As August rolled on and training camps loomed, Eric Lindros, he of the six concussions, was the next big name being constantly rumored to be headed to Broadway. In the meantime, the paying MSG customers were being told in the yearly state of the Rangers address that accompanies their ticket invoices, to renew their astronomically high priced seats for the upcoming season. They were being sold on a youth movement, promised a young, competitive team that will compete on a night in and night out basis. All the while the Lindros talk was getting louder and louder, Sather would tell anyone who would listen how intriguing the thought of Lindros in the Red, White and Blue would be.
On August 20th despite a deluge of angry phone calls to MSG offices and despite an overwhelmingly negative public opinion surrounding the trade, Sather pulled off the deal that will undoubtedly be his legacy for his tenure as Rangers GM. He acquired Lindros in a four player deal for Czech-Mate Jan Hlavac, defenseman Kim Johnsson and the wild card in the deal, minor league scoring machine Pavel Brendl. Brendl, long considered the blue-chip of the organization had angered Ranger brass seeming rather aloof in regards to showing up to camp out of shape for the second time in three years. So both Sather and Cablevision had their marquee name, but more importantly they had put the Rangers back on the map. People are talking hockey in New York again.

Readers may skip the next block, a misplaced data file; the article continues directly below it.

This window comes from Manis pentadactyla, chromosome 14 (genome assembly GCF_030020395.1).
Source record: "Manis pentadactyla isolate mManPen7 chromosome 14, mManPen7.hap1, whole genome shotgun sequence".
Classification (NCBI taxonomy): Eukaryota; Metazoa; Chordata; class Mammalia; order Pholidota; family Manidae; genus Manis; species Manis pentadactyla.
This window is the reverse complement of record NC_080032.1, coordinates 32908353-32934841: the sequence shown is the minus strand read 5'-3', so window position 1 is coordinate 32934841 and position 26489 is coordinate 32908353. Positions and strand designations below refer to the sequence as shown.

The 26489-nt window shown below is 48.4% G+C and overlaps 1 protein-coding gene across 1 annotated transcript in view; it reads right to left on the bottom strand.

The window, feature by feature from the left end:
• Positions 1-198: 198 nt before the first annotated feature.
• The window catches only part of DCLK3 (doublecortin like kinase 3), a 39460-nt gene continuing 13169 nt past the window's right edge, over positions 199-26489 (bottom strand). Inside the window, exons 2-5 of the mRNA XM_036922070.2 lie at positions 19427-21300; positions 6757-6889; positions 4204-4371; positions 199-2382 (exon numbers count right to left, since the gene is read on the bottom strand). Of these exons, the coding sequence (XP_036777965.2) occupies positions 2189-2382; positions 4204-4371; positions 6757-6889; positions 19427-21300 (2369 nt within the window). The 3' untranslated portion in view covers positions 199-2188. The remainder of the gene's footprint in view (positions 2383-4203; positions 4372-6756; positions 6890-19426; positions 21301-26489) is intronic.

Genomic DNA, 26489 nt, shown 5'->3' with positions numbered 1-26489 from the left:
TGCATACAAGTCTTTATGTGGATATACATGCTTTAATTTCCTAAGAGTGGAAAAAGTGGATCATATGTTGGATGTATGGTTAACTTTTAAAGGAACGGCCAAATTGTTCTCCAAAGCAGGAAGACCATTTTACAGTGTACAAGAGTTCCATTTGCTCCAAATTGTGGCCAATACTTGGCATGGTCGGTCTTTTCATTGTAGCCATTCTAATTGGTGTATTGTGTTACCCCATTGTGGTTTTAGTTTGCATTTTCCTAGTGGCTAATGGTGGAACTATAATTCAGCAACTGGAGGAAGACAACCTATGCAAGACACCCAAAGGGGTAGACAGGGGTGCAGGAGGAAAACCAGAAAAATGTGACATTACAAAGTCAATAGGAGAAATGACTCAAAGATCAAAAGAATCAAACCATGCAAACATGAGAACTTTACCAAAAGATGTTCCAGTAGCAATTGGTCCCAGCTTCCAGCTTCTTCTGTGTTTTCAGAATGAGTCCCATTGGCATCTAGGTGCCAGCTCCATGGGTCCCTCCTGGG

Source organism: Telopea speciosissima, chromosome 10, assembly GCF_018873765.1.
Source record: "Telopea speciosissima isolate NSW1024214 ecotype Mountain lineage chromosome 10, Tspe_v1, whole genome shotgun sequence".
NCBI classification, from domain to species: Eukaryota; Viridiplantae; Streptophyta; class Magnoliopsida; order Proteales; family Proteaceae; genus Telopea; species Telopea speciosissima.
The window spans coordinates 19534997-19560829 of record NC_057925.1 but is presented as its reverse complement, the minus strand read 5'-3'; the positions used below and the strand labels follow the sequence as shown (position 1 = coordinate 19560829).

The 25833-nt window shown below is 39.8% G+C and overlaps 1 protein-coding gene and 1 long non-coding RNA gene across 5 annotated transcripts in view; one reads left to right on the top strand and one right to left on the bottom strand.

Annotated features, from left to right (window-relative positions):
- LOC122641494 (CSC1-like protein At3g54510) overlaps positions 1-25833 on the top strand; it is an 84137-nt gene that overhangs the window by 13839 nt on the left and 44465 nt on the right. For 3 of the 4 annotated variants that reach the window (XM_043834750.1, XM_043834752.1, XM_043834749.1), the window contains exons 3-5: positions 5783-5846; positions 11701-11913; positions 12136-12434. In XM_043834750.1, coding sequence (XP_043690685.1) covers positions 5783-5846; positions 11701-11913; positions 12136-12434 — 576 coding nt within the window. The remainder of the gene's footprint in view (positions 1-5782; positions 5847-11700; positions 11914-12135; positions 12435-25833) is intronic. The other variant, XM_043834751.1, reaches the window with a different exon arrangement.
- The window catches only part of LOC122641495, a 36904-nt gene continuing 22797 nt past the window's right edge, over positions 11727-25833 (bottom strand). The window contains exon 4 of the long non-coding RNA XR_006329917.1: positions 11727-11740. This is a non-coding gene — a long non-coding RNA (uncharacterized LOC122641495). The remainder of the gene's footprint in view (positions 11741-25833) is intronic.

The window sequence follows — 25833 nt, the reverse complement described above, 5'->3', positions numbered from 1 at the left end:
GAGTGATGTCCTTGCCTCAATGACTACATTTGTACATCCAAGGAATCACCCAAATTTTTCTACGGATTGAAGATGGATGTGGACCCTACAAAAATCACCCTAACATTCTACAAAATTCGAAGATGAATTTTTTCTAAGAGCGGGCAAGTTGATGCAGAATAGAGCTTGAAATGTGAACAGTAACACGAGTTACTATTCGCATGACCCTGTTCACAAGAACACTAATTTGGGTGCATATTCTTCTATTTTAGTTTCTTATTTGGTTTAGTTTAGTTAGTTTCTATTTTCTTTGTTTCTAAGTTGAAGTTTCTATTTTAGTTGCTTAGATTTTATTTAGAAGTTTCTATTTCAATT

So you might ask how does this deal affect the Rangers in the short term? Good question. The addition of Lindros, assuming he’s healthy, makes the Rangers a much more difficult team to play against. The Rangers now match up much more favorably against the big boys in the eastern conference. Petr Nedved will no longer have to absorb the abuse handed out by the Bobbly Holik’s and Keith Primeau’s of the world, it will finally let him be what he truly is, a number two center. Mark Messier, who was on hand for the press conference introducing the Big Train to the New York media, will also benefit from the presence of Lindros, Mess will no longer be counted on to take every big draw or to play 20-25 minutes a game which caused him wear down during the course of last season.
This team as it’s constituted now is primed to be one of the surprise teams in the eastern conference this season, Richter’s knees not withstanding. Both Sather and Cablevision got their marquee name, but more importantly they’ve put the Rangers back on the map.
People are talking hockey in New York again. Mission accomplished.